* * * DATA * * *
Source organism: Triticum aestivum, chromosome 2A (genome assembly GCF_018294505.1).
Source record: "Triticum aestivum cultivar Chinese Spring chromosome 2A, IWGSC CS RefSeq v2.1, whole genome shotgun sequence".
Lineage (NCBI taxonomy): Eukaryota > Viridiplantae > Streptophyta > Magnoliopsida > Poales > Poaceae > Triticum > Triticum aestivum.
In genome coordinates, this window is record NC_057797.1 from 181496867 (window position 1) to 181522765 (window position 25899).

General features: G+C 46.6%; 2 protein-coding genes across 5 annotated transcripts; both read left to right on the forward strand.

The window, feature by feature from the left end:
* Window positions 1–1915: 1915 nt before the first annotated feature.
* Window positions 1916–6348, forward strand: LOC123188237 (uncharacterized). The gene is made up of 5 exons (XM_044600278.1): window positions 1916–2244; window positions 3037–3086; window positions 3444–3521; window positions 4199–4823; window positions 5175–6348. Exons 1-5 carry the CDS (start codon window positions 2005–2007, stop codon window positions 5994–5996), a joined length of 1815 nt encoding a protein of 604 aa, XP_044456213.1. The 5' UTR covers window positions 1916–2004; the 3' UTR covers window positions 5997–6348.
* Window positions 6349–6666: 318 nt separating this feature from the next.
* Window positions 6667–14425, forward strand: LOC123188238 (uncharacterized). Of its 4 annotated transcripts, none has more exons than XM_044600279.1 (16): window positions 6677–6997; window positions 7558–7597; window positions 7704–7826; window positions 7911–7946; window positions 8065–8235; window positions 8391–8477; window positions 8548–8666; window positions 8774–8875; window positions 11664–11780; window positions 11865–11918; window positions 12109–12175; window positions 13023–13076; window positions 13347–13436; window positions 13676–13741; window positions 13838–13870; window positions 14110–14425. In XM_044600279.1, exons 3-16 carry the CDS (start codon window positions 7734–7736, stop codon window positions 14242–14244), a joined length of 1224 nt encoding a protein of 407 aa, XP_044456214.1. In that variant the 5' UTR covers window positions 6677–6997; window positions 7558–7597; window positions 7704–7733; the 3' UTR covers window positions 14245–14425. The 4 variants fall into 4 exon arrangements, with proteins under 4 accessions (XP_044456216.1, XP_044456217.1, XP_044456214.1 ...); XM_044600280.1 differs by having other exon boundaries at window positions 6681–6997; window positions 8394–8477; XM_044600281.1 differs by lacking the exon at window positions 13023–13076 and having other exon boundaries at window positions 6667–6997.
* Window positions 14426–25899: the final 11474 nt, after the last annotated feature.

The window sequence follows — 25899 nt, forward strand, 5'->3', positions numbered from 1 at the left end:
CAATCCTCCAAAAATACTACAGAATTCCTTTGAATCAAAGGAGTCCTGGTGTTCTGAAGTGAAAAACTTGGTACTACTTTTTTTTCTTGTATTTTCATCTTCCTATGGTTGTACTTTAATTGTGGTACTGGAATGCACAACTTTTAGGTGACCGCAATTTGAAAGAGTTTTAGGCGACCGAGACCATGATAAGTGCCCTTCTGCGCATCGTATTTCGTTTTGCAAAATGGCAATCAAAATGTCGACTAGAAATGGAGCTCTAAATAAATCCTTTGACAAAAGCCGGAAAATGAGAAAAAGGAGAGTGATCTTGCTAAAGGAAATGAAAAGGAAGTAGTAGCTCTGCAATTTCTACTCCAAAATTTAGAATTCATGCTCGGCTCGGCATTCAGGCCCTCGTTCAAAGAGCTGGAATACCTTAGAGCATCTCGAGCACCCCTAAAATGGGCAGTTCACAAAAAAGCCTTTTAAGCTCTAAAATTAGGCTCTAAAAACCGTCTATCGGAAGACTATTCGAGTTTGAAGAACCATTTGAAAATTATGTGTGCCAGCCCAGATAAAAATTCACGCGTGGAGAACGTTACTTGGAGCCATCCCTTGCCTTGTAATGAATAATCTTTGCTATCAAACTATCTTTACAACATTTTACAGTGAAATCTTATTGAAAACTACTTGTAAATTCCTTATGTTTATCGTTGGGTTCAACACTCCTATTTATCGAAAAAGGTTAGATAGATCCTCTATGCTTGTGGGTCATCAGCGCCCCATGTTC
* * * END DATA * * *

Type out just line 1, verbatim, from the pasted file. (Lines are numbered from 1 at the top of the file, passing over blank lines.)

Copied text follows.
Source organism: Triticum aestivum, chromosome 2A (genome assembly GCF_018294505.1).